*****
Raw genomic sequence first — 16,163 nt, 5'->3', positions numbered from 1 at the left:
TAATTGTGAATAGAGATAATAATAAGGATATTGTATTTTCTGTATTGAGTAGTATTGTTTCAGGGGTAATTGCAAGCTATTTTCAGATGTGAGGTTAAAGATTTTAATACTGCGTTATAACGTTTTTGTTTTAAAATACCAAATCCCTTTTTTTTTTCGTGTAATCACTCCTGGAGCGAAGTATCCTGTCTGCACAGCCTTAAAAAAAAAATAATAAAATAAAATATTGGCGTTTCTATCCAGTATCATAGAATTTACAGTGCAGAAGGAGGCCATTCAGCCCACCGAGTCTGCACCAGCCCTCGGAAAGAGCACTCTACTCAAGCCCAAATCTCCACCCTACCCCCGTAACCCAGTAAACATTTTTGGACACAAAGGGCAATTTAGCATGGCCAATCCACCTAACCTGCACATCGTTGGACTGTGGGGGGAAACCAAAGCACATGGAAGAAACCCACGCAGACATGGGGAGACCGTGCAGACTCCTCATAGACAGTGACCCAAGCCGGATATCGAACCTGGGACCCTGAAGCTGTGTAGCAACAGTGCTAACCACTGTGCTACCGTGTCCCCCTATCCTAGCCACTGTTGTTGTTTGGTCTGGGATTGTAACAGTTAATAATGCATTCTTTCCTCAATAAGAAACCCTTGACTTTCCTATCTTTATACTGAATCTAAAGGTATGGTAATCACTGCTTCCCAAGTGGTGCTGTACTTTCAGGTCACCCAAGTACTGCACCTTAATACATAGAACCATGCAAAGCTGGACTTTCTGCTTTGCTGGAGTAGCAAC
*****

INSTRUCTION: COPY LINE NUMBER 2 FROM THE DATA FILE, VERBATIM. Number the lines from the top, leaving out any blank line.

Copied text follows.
TAATTGTGAATAGAGATAATAATAAGGATATTGTATTTTCTGTATTGAGTAGTATTGTTTCAGGGGTAATTGCAAGCTATTTTCAGATGTGAGGTTAAAGATTTTAATACTGCGTTATAACGTTTTTGTTTTAAAATACCAAATCCCTTTTTTTTTTCGTGTAATCACTCCTGGAGCGAAGTATCCTGTCTGCACAGCCTTAAAAAAAAAATAATAAAATAAAATATTGGCGTTTCTATCCAGTATCATAGAATTTACAGTGCAGAAGGAGGCCATTCAGCCCACCGAGTCTGCACCAGCCCTCGGAAAGAGCACTCTACTCAAGCCCAAATCTCCACCCTACCCCCGTAACCCAGTAAACATTTTTGGACACAAAGGGCAATTTAGCATGGCCAATCCACCTAACCTGCACATCGTTGGACTGTGGGGGGAAACCAAAGCACATGGAAGAAACCCACGCAGACATGGGGAGACCGTGCAGACTCCTCATAGACAGTGACCCAAGCCGGATATCGAACCTGGGACCCTGAAGCTGTGTAGCAACAGTGCTAACCACTGTGCTACCGTGTCCCCCTATCCTAGCCACTGTTGTTGTTTGGTCTGGGATTGTAACAGTTAATAATGCATTCTTTCCTCAATAAGAAACCCTTGACTTTCCTATCTTTATACTGAATCTAAAGGTATGGTAATCACTGCTTCCCAAGTGGTGCTGTACTTTCAGGTCACCCAAGTACTGCACCTTAATACATAGAACCATGCAAAGCTGGACTTTCTGCTTTGCTGGAGTAGCAAC